Answer a question that qualifies as a tumbleweed and get that answer accepted
The hat description pretty much explains everything. Like several other hat names this year, it's a play on words; the term "weed eater" itself is a genericized trademark that refers to a type of lawn care tool.
I'm sad to say I've never heard of The Dark Tower or The Gunslinger, let alone the specific event from the story that you're thinking of.
Vote or post on Dec. 14 (the first day of Winter Bash, and the last day of Hanukkah)
This one was pretty straightforward. Sufganiyot are donuts traditionally eaten during Hanukkah. Thanks to Double AA and others at Mi Yodeya (AKA Jewish Life and Learning SE) for confirming that these are a good symbol of the holiday.
A New Hope
Vote or post on Dec. 18 (the release date of Star Wars: The Force Awakens in the US)
I have to say, I expected at least a few complaints about this hat name from people who didn't get the joke, but I didn't see any, so either it was both obvious and hilarious or people got it but didn't think it was funny. It's the first one, right? Right?
For those who aren't aware (don't worry, I won't judge... much): A New Hope is the title of the original Star Wars movie, released in May 1977. The three prequel movies, released two decades later, were... not exactly loved... by fans, and the new film released last month was seen as something of a new hope for the franchise.
The Airing of Grievances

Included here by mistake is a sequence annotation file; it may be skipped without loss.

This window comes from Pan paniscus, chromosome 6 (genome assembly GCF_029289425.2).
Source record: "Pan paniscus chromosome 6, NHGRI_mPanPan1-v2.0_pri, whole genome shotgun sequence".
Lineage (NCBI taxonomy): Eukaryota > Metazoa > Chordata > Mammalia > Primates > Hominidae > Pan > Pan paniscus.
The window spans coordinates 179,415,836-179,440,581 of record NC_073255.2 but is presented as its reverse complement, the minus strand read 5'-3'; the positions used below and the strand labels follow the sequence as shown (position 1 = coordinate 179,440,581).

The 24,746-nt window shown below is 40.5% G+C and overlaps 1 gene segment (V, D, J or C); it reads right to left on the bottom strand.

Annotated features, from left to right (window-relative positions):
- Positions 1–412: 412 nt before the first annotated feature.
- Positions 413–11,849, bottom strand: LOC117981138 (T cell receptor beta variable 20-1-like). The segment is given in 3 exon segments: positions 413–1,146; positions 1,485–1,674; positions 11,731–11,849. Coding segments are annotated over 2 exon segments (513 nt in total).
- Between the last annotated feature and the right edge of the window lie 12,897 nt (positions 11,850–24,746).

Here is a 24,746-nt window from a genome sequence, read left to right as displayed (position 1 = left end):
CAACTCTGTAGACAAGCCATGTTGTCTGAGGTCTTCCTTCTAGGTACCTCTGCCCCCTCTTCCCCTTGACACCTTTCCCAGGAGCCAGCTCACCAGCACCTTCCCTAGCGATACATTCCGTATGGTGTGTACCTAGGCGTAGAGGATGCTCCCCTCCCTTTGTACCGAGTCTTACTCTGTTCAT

Vote or post on meta on Dec. 23 (Festivus)
Who loves the '90s? One of the most famous and popular  episodes of Seinfeld, "The Strike", introduced millions of people to the holiday of Festivus, celebrated every Dec. 23 with an aluminum pole, a display of feats of strength, and of course, an airing of grievances. And what better place to air your grievances than meta?
Vote or post on Dec. 25 (Christmas)
Another straightforward one. There's a famous Christmas carol titled O Tannenbaum, also known as O Christmas Tree ("tannenbaum" being the German word for a fir tree, and often used to refer to Christmas trees).
Auld Lang Syne
Post in chat within 12 hours of the moment when 2015 becomes 2016 (UTC), and get a star
Continuing the musical theme, Auld Lang Syne is a song traditionally sung to celebrate the arrival of a new year. According to Wikipedia,
The song's Scots title may be translated into standard English as "old long since", or more idiomatically, "long long ago", "days gone by" or "old times". Consequently, "For auld lang syne", as it appears in the first line of the chorus, might be loosely translated as "for (the sake of) old times".
Visit the site on ten consecutive days during Winter Bash
Visiting a site for 100 consecutive days earns a user the Fanatic gold badge. Mostly, I couldn't resist the pun here. This is also partially to throw a bone to those people who have complained that it's too hard to achieve the badge, or even its 30-day counterpart, Enthusiast. (But if you think 100 is hard... have you seen these guys?)
The hat design, incidentally, was originally requested here on meta, albeit with a different trigger. The requested trigger ended up being used for another hat this year, Sun Wukong (scroll down).
Every! Body! Gets! A Hat!
Participate in Winter Bash on a site where at least 20 hats have been unlocked
This one makes sense if and only if you get the reference. Back in 2004, Oprah Winfrey taped an episode of her eponymous show in which every member of the audience received a car as a free gift. Check out the video, then come back and read the name of the hat in her voice.
Earn 11 other hats
Here's a rare instance of the community guessing the origin of a hat design incorrectly, although based on the screenshot provided, I can totally see why.
This year's hat isn't an American football helmet. We did a football helmet last year, as the Handegg hat:
(Bonus naming info: What's a "Handegg"?, at English Language & Usage SE; and this answer in particular)